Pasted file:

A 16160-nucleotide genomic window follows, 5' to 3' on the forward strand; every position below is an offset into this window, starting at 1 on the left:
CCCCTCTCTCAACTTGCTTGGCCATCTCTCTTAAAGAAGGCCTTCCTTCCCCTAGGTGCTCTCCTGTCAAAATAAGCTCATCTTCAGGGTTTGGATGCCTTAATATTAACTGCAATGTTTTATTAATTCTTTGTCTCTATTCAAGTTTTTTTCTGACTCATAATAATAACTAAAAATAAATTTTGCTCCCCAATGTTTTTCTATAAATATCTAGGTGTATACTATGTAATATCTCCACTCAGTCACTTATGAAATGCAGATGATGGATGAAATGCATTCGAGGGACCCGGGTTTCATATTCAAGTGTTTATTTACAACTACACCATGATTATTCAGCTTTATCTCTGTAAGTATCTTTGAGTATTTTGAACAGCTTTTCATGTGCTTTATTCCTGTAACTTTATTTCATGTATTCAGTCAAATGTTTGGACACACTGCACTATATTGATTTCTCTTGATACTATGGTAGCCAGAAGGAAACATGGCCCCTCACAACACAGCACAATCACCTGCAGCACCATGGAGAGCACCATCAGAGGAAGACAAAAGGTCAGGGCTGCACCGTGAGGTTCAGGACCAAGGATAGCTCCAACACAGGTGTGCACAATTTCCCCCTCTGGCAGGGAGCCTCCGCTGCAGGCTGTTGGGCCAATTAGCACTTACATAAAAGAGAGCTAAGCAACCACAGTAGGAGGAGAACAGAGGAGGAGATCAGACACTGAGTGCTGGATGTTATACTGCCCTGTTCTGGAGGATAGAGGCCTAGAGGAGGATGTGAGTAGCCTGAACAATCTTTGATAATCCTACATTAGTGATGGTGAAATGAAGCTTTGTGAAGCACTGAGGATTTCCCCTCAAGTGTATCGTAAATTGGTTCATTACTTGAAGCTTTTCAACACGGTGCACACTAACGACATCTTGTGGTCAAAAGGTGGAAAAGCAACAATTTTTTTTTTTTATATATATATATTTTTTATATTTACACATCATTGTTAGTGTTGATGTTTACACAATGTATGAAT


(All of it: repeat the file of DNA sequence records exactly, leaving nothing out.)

A 16160-nucleotide genomic window follows, 5' to 3' on the forward strand; every position below is an offset into this window, starting at 1 on the left:
CCCCTCTCTCAACTTGCTTGGCCATCTCTCTTAAAGAAGGCCTTCCTTCCCCTAGGTGCTCTCCTGTCAAAATAAGCTCATCTTCAGGGTTTGGATGCCTTAATATTAACTGCAATGTTTTATTAATTCTTTGTCTCTATTCAAGTTTTTTTCTGACTCATAATAATAACTAAAAATAAATTTTGCTCCCCAATGTTTTTCTATAAATATCTAGGTGTATACTATGTAATATCTCCACTCAGTCACTTATGAAATGCAGATGATGGATGAAATGCATTCGAGGGACCCGGGTTTCATATTCAAGTGTTTATTTACAACTACACCATGATTATTCAGCTTTATCTCTGTAAGTATCTTTGAGTATTTTGAACAGCTTTTCATGTGCTTTATTCCTGTAACTTTATTTCATGTATTCAGTCAAATGTTTGGACACACTGCACTATATTGATTTCTCTTGATACTATGGTAGCCAGAAGGAAACATGGCCCCTCACAACACAGCACAATCACCTGCAGCACCATGGAGAGCACCATCAGAGGAAGACAAAAGGTCAGGGCTGCACCGTGAGGTTCAGGACCAAGGATAGCTCCAACACAGGTGTGCACAATTTCCCCCTCTGGCAGGGAGCCTCCGCTGCAGGCTGTTGGGCCAATTAGCACTTACATAAAAGAGAGCTAAGCAACCACAGTAGGAGGAGAACAGAGGAGGAGATCAGACACTGAGTGCTGGATGTTATACTGCCCTGTTCTGGAGGATAGAGGCCTAGAGGAGGATGTGAGTAGCCTGAACAATCTTTGATAATCCTACATTAGTGATGGTGAAATGAAGCTTTGTGAAGCACTGAGGATTTCCCCTCAAGTGTATCGTAAATTGGTTCATTACTTGAAGCTTTTCAACACGGTGCACACTAACGACATCTTGTGGTCAAAAGGTGGAAAAGCAACAATTTTTTTTTTTTATATATATATATTTTTTATATTTACACATCATTGTTAGTGTTGATGTTTACACAATGTATGAAT